Anthony Pabillano

Montrose – 1st and 6th Ward

Artist Website

Social Media

Creative Disciplines and Mediums

  • Subject Matter: Portraiture
  • Style: Realism
  • Medium: Paper, Mixed Media


Anthony Pabillano is a Houston-based artist born in the Philippines. He is an artist at Archway Gallery since 2019, a member of the Filipinx Artists of Houston and Drawing from the Wound collectives both founded in 2019, a board member of the Visual Arts Alliance since 2017, and an alumnus of Fresh Arts’ Artist INC Class of 2019.

Pabillano studied art for four years in high school culminating in a 2-D figurative AP Art portfolio concentrated on phobias and in an artwork being displayed in the United States Capitol for a year. Since returning to art after a years-long hiatus, Pabillano has participated in exhibitions locally and nationally, the latest being the 49th and 50th Annual ALH ‘Celebrates Texas Art’ 2019 and 2020 juried by curators from the Whitney Museum and MoMA, respectively, and the 2019 National Prize Show in Cambridge, MA.

Pabillano focuses on portraiture based on realism and rooted on his desire to explore various aspects of the human condition and experience, from ideas relating to self and identity, to topics about diversity. His current artistic pursuit is to visually celebrate the diversity and the individual stories of the people he meets whose walks of life all led to the multiculturally-, multinationally-, and multi-ethnically-rich city of Houston, Texas—the place he now calls home.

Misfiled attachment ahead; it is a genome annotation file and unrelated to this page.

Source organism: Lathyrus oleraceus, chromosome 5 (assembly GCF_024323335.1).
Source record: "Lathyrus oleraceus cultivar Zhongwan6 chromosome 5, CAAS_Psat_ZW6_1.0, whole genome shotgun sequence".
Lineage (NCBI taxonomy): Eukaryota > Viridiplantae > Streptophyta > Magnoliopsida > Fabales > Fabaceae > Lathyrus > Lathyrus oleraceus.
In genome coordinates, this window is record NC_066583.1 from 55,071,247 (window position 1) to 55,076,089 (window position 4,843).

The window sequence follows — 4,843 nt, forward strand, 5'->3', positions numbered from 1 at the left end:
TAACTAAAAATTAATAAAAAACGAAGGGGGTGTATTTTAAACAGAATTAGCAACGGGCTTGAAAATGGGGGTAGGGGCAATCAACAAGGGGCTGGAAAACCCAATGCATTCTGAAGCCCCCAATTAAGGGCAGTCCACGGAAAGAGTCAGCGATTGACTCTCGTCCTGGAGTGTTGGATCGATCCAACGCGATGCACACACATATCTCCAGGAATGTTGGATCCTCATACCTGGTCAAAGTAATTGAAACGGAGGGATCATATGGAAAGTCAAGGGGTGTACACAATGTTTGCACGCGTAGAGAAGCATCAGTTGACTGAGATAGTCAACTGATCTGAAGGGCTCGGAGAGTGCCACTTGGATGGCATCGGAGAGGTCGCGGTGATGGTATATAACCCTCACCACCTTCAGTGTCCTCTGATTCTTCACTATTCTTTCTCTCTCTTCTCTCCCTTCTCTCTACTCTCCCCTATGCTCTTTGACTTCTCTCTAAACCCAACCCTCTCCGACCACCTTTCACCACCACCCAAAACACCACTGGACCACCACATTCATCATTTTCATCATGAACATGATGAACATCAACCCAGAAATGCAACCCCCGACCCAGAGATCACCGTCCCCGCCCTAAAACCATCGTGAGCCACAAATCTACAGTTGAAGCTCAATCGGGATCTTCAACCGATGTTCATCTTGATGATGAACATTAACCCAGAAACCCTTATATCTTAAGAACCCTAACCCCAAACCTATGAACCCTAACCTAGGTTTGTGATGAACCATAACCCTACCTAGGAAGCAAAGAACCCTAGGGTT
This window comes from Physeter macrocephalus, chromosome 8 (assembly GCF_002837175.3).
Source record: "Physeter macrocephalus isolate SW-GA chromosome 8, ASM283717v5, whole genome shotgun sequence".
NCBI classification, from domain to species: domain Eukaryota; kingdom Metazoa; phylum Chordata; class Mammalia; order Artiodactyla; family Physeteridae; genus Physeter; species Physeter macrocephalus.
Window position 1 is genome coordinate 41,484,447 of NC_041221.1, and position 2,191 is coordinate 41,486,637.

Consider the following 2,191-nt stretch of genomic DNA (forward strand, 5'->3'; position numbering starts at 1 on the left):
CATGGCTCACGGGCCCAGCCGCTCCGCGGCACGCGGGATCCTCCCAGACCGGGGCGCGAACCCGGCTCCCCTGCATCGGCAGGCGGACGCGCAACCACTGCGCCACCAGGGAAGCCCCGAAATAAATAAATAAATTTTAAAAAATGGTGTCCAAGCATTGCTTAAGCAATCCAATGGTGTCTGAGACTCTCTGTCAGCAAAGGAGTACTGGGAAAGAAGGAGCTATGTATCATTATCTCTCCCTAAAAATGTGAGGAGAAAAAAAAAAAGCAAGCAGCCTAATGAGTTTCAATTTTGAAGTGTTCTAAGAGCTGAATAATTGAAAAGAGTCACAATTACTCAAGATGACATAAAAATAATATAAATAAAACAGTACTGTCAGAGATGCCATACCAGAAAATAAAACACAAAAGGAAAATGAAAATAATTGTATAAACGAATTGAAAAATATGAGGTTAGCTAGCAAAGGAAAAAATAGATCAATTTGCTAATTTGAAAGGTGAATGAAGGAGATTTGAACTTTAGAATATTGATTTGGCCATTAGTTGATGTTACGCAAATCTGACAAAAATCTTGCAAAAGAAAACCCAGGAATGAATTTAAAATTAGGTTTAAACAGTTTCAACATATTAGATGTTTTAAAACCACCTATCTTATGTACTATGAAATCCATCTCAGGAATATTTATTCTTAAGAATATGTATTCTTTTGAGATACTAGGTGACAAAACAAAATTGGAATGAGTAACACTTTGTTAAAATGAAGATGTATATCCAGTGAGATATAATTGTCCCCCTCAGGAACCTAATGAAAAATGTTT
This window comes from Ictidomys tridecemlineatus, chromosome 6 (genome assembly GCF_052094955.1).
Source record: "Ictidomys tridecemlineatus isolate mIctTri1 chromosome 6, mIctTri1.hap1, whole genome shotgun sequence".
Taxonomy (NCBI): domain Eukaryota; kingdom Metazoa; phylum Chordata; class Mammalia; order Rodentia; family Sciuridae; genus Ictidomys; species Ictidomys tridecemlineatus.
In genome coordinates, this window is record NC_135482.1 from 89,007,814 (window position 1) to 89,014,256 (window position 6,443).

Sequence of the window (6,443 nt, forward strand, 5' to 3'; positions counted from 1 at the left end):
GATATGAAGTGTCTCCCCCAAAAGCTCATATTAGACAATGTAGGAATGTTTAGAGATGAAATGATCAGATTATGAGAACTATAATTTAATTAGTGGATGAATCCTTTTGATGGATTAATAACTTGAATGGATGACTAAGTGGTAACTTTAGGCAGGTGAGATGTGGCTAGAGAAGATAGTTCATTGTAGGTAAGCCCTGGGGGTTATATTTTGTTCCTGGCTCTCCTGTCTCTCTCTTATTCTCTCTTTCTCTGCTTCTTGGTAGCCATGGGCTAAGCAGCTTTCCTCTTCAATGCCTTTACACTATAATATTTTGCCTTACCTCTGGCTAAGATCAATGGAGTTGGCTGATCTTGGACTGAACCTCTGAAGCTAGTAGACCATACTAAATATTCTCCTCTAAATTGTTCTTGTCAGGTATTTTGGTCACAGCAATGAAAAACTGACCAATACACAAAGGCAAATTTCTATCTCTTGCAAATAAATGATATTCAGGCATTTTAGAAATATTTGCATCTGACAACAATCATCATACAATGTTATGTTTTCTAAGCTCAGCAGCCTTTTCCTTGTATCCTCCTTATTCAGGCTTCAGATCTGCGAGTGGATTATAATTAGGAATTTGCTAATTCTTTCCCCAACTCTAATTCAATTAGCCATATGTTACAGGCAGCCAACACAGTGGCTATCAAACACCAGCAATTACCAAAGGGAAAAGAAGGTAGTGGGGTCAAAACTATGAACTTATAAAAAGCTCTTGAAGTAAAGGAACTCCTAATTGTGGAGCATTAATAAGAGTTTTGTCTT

Artist Statement

Though Anthony creates works in various traditional dry and wet media, the medium he prefers is paper.

His love of paper began in high school with a Matisse-inspired cut-out project and when he used wallpaper scraps to create a replica of Madonna-and-Child. These two undertakings—cutting blocks of paper in organic and geometric forms per the Matisse project, and cutting into paper to convey the contour lines of the Madonna-and-Child image—form the foundation of the style of paper art he developed back in 2010.

His method of conveying the three-dimensionality of form involves cutting blocks of paper and layering them, with the layers of paper in gradations of color that are in turn cut in such a way that follow the contours of the different values on the form.